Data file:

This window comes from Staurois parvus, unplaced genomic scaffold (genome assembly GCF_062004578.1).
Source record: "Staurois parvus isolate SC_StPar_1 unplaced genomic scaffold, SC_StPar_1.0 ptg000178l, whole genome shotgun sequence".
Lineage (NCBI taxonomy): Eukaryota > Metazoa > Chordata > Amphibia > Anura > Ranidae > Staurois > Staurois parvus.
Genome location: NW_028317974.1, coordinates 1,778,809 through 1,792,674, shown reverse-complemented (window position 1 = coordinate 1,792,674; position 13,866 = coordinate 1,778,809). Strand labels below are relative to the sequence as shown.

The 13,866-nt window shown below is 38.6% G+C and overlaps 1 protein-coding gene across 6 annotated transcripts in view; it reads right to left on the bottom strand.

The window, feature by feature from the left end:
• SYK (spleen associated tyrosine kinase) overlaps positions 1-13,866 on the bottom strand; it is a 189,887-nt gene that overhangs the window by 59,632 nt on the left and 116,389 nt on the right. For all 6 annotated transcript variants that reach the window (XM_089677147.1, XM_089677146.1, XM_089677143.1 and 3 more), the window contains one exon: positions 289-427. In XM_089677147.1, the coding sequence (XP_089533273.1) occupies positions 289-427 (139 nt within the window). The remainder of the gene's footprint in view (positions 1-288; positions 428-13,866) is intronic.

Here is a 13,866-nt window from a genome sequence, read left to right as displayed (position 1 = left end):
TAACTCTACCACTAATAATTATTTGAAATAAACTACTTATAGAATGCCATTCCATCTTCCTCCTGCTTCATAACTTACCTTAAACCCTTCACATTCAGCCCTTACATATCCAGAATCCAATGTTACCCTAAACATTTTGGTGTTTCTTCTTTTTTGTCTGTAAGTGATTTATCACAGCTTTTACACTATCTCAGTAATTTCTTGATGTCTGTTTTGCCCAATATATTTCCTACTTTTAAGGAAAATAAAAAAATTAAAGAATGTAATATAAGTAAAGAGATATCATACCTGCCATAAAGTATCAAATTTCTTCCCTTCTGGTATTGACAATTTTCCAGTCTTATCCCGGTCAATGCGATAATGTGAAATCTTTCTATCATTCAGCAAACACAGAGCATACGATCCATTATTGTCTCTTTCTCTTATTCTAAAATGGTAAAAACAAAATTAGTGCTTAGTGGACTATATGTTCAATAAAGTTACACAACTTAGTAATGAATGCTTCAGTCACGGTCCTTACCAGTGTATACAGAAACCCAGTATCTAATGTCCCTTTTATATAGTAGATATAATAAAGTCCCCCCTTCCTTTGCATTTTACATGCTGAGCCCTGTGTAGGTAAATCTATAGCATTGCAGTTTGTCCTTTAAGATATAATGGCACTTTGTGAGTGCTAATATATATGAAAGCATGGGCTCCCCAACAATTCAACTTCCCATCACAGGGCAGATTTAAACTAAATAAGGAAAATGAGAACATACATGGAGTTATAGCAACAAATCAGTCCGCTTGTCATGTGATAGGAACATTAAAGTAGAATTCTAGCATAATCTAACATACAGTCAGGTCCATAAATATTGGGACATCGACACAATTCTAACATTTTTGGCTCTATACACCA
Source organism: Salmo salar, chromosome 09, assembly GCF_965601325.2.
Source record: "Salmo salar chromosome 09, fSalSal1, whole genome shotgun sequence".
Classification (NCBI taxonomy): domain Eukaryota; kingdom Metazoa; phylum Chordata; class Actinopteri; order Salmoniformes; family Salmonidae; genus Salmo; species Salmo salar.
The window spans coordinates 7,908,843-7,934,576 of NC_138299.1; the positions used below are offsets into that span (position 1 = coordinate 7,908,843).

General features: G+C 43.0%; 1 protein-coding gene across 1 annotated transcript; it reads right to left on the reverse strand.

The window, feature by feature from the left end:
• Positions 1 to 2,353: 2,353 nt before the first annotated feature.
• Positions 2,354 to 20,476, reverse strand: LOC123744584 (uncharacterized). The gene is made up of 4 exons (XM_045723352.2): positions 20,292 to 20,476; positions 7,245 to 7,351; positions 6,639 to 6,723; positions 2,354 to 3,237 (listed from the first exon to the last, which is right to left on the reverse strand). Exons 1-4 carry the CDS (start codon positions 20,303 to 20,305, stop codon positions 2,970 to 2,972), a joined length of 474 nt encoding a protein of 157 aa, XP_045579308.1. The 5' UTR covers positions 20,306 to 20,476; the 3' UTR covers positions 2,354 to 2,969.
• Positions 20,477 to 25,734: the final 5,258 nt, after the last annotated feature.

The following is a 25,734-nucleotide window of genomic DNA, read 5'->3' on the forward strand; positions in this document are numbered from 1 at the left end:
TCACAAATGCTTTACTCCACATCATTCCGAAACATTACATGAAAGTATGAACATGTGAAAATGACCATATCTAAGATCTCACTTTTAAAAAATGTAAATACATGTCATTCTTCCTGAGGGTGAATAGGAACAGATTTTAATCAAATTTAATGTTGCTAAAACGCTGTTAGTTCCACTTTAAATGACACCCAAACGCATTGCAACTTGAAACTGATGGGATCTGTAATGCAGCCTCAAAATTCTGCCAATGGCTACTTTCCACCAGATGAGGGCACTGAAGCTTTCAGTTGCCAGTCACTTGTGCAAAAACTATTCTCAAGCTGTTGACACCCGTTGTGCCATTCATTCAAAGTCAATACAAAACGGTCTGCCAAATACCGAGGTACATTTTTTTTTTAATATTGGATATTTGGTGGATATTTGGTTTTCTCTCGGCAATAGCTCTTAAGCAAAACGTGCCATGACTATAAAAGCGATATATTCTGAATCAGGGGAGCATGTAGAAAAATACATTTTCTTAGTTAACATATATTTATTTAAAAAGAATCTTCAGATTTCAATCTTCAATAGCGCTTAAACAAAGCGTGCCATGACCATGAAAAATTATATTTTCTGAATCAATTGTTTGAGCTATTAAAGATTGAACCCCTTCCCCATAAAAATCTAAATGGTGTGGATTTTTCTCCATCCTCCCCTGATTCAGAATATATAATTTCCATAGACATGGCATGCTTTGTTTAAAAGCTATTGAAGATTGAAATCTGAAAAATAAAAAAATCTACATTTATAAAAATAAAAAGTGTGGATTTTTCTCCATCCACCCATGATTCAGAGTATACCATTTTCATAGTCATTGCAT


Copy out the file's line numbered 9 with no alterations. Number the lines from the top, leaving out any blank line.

TAACTCTACCACTAATAATTATTTGAAATAAACTACTTATAGAATGCCATTCCATCTTCCTCCTGCTTCATAACTTACCTTAAACCCTTCACATTCAGCCCTTACATATCCAGAATCCAATGTTACCCTAAACATTTTGGTGTTTCTTCTTTTTTGTCTGTAAGTGATTTATCACAGCTTTTACACTATCTCAGTAATTTCTTGATGTCTGTTTTGCCCAATATATTTCCTACTTTTAAGGAAAATAAAAAAATTAAAGAATGTAATATAAGTAAAGAGATATCATACCTGCCATAAAGTATCAAATTTCTTCCCTTCTGGTATTGACAATTTTCCAGTCTTATCCCGGTCAATGCGATAATGTGAAATCTTTCTATCATTCAGCAAACACAGAGCATACGATCCATTATTGTCTCTTTCTCTTATTCTAAAATGGTAAAAACAAAATTAGTGCTTAGTGGACTATATGTTCAATAAAGTTACACAACTTAGTAATGAATGCTTCAGTCACGGTCCTTACCAGTGTATACAGAAACCCAGTATCTAATGTCCCTTTTATATAGTAGATATAATAAAGTCCCCCCTTCCTTTGCATTTTACATGCTGAGCCCTGTGTAGGTAAATCTATAGCATTGCAGTTTGTCCTTTAAGATATAATGGCACTTTGTGAGTGCTAATATATATGAAAGCATGGGCTCCCCAACAATTCAACTTCCCATCACAGGGCAGATTTAAACTAAATAAGGAAAATGAGAACATACATGGAGTTATAGCAACAAATCAGTCCGCTTGTCATGTGATAGGAACATTAAAGTAGAATTCTAGCATAATCTAACATACAGTCAGGTCCATAAATATTGGGACATCGACACAATTCTAACATTTTTGGCTCTATACACCA